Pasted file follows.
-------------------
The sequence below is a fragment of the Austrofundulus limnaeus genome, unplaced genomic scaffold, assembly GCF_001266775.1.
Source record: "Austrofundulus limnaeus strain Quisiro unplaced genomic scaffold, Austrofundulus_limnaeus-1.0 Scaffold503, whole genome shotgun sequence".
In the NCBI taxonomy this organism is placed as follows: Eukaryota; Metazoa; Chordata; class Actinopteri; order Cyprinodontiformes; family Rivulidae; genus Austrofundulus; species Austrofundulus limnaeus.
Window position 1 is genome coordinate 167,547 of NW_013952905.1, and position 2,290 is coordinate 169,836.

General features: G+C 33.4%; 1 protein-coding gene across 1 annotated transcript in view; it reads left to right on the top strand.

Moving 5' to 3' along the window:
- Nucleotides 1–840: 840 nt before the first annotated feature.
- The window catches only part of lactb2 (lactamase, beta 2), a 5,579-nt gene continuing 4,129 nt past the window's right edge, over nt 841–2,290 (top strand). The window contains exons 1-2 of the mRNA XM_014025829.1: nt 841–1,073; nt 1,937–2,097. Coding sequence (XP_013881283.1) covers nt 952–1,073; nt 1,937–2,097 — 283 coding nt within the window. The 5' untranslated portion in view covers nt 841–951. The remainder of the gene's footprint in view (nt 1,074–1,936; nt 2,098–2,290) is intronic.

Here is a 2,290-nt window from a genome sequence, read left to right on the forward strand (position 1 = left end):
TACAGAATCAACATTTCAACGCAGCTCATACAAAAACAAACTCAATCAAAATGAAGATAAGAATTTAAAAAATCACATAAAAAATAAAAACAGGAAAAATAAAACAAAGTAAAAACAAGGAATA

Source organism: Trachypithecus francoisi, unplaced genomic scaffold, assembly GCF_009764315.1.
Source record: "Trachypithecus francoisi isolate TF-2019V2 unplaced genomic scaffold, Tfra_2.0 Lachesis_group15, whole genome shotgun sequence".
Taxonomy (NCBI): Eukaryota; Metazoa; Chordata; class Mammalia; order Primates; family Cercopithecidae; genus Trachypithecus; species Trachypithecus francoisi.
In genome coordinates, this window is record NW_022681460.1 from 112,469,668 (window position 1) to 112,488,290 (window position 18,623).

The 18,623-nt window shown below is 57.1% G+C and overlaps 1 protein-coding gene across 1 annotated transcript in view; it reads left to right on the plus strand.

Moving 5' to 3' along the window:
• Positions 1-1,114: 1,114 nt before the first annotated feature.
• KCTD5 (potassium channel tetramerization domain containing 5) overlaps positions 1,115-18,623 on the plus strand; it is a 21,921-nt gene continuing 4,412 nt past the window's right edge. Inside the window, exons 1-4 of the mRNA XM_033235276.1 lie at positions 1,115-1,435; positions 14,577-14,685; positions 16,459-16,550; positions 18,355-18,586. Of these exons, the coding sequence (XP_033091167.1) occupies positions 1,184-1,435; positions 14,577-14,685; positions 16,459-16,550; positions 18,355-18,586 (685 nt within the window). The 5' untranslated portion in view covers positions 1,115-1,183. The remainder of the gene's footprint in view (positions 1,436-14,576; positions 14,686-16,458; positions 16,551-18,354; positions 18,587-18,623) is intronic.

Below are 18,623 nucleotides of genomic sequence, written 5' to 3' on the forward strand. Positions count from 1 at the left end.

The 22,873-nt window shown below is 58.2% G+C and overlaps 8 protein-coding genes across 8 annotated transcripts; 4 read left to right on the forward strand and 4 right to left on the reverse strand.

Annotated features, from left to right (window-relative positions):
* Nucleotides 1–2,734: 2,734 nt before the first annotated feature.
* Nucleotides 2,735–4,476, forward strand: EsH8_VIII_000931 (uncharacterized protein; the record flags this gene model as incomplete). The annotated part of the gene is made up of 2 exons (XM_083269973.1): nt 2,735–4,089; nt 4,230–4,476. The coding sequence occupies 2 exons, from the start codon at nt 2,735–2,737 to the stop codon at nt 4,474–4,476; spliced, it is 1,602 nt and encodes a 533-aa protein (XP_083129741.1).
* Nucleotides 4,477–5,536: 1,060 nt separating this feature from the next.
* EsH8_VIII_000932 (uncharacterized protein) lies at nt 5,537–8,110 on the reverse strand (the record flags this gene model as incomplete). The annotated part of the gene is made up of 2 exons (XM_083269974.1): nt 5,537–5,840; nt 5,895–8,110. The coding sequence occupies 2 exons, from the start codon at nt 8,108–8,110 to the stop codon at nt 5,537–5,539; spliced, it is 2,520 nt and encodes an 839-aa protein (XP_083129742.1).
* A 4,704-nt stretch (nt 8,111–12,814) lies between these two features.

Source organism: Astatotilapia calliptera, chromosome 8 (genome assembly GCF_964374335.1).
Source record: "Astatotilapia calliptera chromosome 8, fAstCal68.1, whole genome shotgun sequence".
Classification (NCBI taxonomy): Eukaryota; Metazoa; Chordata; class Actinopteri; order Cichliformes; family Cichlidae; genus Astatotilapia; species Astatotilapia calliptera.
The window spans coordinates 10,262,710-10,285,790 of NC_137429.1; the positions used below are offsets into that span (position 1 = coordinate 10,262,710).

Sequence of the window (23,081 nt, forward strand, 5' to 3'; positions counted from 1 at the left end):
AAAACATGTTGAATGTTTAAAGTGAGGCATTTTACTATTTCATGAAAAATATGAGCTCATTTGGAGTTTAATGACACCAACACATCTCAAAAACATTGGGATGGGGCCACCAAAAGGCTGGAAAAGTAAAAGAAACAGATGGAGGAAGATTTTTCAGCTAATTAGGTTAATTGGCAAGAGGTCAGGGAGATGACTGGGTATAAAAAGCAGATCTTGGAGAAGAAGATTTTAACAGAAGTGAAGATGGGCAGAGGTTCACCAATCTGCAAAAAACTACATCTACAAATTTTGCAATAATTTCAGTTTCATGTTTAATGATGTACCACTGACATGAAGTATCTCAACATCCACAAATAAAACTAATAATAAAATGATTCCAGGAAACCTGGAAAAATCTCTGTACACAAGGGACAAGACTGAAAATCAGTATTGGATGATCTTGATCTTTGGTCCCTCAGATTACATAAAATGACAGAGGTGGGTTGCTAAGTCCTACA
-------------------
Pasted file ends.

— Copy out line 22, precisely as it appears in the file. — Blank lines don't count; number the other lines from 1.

* Nucleotides 1–2,734: 2,734 nt before the first annotated feature.